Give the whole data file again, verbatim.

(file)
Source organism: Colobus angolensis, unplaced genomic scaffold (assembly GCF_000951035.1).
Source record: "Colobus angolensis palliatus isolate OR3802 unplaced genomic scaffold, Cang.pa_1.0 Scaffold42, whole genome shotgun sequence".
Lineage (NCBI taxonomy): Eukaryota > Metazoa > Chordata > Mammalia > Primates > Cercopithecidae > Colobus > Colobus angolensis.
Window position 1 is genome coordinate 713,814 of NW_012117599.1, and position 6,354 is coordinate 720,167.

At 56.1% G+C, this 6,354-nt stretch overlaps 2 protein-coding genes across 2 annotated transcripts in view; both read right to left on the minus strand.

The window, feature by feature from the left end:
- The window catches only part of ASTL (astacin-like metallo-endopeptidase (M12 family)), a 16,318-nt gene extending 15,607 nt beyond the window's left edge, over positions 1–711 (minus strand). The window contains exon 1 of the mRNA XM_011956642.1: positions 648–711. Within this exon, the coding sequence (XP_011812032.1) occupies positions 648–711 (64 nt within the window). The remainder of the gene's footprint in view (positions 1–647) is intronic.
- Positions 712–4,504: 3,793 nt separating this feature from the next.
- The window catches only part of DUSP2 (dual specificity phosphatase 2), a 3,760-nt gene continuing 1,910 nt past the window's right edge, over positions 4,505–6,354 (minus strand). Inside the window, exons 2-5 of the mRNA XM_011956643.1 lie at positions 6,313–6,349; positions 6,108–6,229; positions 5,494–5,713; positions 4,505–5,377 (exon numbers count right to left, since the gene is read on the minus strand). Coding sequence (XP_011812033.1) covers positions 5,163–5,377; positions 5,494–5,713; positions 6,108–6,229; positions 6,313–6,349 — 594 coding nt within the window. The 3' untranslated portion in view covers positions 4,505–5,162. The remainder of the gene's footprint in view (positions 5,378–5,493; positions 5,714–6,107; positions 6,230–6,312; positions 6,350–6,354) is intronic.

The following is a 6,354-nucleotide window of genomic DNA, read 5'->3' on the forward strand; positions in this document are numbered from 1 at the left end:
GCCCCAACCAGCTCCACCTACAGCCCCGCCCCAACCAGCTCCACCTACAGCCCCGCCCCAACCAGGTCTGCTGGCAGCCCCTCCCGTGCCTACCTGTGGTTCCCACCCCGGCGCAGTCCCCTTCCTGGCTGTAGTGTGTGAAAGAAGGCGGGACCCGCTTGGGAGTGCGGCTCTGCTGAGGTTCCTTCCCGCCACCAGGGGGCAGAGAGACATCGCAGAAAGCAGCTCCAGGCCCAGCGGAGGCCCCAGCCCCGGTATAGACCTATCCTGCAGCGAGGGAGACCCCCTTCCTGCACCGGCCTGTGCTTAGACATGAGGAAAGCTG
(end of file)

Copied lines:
Source organism: Colobus angolensis, unplaced genomic scaffold (assembly GCF_000951035.1).
Source record: "Colobus angolensis palliatus isolate OR3802 unplaced genomic scaffold, Cang.pa_1.0 Scaffold42, whole genome shotgun sequence".
Lineage (NCBI taxonomy): Eukaryota > Metazoa > Chordata > Mammalia > Primates > Cercopithecidae > Colobus > Colobus angolensis.
Window position 1 is genome coordinate 713,814 of NW_012117599.1, and position 6,354 is coordinate 720,167.

At 56.1% G+C, this 6,354-nt stretch overlaps 2 protein-coding genes across 2 annotated transcripts in view; both read right to left on the minus strand.

The window, feature by feature from the left end:
- The window catches only part of ASTL (astacin-like metallo-endopeptidase (M12 family)), a 16,318-nt gene extending 15,607 nt beyond the window's left edge, over positions 1–711 (minus strand). The window contains exon 1 of the mRNA XM_011956642.1: positions 648–711. Within this exon, the coding sequence (XP_011812032.1) occupies positions 648–711 (64 nt within the window). The remainder of the gene's footprint in view (positions 1–647) is intronic.
- Positions 712–4,504: 3,793 nt separating this feature from the next.
- The window catches only part of DUSP2 (dual specificity phosphatase 2), a 3,760-nt gene continuing 1,910 nt past the window's right edge, over positions 4,505–6,354 (minus strand). Inside the window, exons 2-5 of the mRNA XM_011956643.1 lie at positions 6,313–6,349; positions 6,108–6,229; positions 5,494–5,713; positions 4,505–5,377 (exon numbers count right to left, since the gene is read on the minus strand). Coding sequence (XP_011812033.1) covers positions 5,163–5,377; positions 5,494–5,713; positions 6,108–6,229; positions 6,313–6,349 — 594 coding nt within the window. The 3' untranslated portion in view covers positions 4,505–5,162. The remainder of the gene's footprint in view (positions 5,378–5,493; positions 5,714–6,107; positions 6,230–6,312; positions 6,350–6,354) is intronic.

The following is a 6,354-nucleotide window of genomic DNA, read 5'->3' on the forward strand; positions in this document are numbered from 1 at the left end:
GCCCCAACCAGCTCCACCTACAGCCCCGCCCCAACCAGCTCCACCTACAGCCCCGCCCCAACCAGGTCTGCTGGCAGCCCCTCCCGTGCCTACCTGTGGTTCCCACCCCGGCGCAGTCCCCTTCCTGGCTGTAGTGTGTGAAAGAAGGCGGGACCCGCTTGGGAGTGCGGCTCTGCTGAGGTTCCTTCCCGCCACCAGGGGGCAGAGAGACATCGCAGAAAGCAGCTCCAGGCCCAGCGGAGGCCCCAGCCCCGGTATAGACCTATCCTGCAGCGAGGGAGACCCCCTTCCTGCACCGGCCTGTGCTTAGACATGAGGAAAGCTG